Daniel M. Butler and David E. Broockman have an interesting paper out title “Do Politicians Racially Discriminate against Constituents? A Field Experiment on State Legislators” (PDF). The method was to email several thousand state legislators asking for help registering a constituent to vote. Sometimes the would-be voter was “DeShawn Jackson” (presumably a black guy) and sometimes it was “Jake Mueller” (presumably a white guy). Race made a difference in the response rates, and it wasn’t partisan discrimination where Democrats cared more than Republicans about DeShawn, it was specifically racial. White legislators were more inclined to respond to Jake, black ones to DeShawn:
We use a field experiment to investigate whether race affects how responsive state legislators are to requests for help with registering to vote. In an email sent to each legislator, we randomized whether a putatively black or white alias was used and whether the email signaled the sender’s partisan preference. Overall, we find that putatively black requests receive fewer replies. We explore two potential explanations for this discrimination: strategic partisan behavior and the legislators’ own race. We find that the putatively black alias continues to be differentially treated even when the emails signal partisanship, indicating that strategic considerations cannot completely explain the observed differential treatment. Further analysis reveals that white legislators of both parties exhibit similar levels of discrimination against the black alias. Minority legislators do the opposite, responding more frequently to the black alias. Implications for the study of race and politics in the United States are discussed.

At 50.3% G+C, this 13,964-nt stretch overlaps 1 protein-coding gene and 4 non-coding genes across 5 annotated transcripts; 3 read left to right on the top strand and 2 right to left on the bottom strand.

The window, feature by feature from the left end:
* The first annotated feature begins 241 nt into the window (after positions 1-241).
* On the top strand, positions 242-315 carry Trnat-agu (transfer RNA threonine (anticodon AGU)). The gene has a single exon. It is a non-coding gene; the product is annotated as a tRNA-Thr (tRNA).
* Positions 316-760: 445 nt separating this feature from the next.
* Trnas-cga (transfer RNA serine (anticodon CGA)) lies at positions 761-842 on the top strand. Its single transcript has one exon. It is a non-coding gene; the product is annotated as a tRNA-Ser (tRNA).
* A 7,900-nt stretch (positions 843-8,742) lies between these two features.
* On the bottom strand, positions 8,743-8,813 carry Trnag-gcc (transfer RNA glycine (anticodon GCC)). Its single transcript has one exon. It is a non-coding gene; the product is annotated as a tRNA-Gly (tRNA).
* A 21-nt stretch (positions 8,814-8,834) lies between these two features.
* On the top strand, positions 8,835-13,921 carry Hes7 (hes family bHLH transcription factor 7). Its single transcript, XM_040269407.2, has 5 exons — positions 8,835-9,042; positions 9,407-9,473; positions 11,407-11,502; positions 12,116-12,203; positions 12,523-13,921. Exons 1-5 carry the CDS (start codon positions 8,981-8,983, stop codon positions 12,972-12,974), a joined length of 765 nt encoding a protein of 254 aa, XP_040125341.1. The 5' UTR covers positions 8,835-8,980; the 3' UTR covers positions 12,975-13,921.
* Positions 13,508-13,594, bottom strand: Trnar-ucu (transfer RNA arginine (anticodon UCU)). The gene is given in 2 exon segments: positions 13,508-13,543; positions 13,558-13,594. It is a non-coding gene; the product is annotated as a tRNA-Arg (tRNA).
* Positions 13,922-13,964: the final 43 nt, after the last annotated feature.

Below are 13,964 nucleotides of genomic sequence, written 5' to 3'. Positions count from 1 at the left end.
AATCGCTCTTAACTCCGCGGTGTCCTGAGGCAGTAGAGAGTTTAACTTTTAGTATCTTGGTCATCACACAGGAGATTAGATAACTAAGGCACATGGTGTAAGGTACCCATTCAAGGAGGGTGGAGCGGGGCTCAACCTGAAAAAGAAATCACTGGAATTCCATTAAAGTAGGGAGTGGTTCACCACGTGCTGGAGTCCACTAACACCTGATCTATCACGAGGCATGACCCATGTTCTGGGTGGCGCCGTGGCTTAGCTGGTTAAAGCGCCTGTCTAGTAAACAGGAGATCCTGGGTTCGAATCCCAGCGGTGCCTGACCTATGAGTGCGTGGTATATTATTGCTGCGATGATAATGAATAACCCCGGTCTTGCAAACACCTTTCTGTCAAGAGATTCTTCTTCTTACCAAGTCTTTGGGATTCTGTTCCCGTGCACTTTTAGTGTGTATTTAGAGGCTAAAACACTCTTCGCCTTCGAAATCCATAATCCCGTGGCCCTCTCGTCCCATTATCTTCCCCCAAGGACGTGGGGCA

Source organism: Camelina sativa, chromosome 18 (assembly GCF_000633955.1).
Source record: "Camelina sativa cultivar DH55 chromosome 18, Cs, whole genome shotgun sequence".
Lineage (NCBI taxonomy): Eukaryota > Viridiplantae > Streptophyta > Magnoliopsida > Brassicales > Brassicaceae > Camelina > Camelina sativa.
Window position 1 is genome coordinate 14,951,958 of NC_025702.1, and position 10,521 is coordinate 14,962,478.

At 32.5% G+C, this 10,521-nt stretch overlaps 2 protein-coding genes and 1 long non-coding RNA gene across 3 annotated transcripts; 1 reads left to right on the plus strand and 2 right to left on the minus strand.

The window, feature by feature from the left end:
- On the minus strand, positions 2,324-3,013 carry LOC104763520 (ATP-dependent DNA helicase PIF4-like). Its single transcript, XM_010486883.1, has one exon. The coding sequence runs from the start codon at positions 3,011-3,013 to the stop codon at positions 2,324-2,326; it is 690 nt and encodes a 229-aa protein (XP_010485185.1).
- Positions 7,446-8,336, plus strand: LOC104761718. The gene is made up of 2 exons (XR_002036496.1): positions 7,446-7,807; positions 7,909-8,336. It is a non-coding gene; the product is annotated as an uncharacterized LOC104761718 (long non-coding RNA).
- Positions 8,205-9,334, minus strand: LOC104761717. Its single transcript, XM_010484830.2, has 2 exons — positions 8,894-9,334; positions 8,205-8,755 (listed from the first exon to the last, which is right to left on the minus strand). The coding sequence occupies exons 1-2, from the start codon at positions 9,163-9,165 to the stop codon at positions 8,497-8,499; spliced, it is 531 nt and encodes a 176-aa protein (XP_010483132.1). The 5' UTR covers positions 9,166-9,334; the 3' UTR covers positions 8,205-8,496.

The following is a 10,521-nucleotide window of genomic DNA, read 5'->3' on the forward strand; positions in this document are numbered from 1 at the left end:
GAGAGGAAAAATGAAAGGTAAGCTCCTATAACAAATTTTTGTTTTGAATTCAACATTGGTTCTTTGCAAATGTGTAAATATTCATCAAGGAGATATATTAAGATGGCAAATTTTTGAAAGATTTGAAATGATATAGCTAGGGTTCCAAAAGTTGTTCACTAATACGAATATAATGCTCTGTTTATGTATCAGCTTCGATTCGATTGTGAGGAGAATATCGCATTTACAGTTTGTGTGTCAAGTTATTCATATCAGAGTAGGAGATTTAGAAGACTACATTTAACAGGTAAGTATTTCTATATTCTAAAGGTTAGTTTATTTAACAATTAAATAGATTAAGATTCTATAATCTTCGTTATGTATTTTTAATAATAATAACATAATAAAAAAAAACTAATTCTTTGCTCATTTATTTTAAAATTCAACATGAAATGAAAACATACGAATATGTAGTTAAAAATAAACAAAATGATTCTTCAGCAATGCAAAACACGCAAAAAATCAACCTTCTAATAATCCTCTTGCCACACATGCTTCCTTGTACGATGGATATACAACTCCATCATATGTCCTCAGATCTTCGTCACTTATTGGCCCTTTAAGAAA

There are various implications, of which one is that white Democratic elected officials seem to be shooting themselves in the foot with racist non-responsiveness to friendly constituents.